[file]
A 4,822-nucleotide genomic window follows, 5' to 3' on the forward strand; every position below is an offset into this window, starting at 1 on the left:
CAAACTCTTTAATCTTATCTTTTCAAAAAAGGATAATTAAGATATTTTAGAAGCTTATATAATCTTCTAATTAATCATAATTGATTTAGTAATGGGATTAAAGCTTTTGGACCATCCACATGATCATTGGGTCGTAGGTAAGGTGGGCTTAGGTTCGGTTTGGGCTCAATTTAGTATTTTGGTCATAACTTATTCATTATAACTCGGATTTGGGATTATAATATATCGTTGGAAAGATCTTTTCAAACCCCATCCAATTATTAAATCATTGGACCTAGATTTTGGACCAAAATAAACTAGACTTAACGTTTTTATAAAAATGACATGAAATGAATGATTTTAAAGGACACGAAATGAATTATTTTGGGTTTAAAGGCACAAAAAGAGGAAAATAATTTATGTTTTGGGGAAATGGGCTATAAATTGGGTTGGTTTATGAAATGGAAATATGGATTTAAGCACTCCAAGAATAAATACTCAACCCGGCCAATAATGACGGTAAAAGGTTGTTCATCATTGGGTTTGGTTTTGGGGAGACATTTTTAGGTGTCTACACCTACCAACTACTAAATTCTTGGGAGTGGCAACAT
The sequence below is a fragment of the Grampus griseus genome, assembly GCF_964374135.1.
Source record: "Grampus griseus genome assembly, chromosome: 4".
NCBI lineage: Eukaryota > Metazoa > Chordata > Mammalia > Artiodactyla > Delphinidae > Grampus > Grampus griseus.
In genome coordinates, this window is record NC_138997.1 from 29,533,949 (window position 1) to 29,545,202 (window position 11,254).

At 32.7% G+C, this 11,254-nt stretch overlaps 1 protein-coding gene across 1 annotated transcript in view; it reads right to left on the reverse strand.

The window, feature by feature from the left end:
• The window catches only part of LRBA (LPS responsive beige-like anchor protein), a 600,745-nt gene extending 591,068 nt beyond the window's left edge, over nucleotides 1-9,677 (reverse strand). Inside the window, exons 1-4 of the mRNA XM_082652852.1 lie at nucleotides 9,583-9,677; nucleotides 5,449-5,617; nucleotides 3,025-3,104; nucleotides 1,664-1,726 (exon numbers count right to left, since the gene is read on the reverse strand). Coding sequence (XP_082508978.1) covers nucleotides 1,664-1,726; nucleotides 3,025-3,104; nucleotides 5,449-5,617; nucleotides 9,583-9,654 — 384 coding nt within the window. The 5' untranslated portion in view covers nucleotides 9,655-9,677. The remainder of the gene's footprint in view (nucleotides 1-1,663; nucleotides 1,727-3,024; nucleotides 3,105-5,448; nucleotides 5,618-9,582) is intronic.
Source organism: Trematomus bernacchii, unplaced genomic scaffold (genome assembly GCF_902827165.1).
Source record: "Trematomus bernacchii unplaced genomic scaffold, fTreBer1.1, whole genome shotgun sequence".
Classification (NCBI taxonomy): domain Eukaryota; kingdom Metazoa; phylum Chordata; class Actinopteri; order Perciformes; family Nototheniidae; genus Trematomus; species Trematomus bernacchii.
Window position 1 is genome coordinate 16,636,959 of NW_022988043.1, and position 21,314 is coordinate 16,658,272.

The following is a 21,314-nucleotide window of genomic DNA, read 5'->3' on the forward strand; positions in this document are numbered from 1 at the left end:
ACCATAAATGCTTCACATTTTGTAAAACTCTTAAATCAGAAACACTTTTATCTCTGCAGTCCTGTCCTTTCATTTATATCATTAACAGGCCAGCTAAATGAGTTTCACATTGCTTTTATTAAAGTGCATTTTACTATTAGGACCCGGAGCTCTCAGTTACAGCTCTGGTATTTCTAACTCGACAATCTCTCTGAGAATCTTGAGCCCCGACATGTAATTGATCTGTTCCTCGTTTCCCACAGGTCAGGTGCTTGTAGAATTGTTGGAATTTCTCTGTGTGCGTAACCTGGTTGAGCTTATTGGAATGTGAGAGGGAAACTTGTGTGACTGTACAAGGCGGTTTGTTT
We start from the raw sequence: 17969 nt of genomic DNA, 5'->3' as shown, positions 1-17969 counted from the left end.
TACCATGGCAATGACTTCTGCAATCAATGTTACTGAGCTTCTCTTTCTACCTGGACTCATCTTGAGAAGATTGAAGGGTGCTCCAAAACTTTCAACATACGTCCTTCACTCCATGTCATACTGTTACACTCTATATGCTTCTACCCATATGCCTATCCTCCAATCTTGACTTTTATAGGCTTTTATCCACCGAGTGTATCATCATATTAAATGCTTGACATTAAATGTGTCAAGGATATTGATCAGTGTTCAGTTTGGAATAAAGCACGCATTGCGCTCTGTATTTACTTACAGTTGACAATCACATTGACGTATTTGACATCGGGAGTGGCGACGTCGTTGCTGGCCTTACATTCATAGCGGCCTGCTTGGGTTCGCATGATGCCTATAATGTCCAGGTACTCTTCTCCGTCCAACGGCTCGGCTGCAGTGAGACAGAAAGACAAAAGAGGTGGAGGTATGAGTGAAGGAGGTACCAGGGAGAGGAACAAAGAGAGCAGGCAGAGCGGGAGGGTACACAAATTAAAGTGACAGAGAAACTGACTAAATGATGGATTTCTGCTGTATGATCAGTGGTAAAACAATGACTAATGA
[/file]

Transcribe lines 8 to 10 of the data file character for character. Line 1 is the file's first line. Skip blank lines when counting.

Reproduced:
The window, feature by feature from the left end:
• The window catches only part of LRBA (LPS responsive beige-like anchor protein), a 600,745-nt gene extending 591,068 nt beyond the window's left edge, over nucleotides 1-9,677 (reverse strand). Inside the window, exons 1-4 of the mRNA XM_082652852.1 lie at nucleotides 9,583-9,677; nucleotides 5,449-5,617; nucleotides 3,025-3,104; nucleotides 1,664-1,726 (exon numbers count right to left, since the gene is read on the reverse strand). Coding sequence (XP_082508978.1) covers nucleotides 1,664-1,726; nucleotides 3,025-3,104; nucleotides 5,449-5,617; nucleotides 9,583-9,654 — 384 coding nt within the window. The 5' untranslated portion in view covers nucleotides 9,655-9,677. The remainder of the gene's footprint in view (nucleotides 1-1,663; nucleotides 1,727-3,024; nucleotides 3,105-5,448; nucleotides 5,618-9,582) is intronic.
Source organism: Trematomus bernacchii, unplaced genomic scaffold (genome assembly GCF_902827165.1).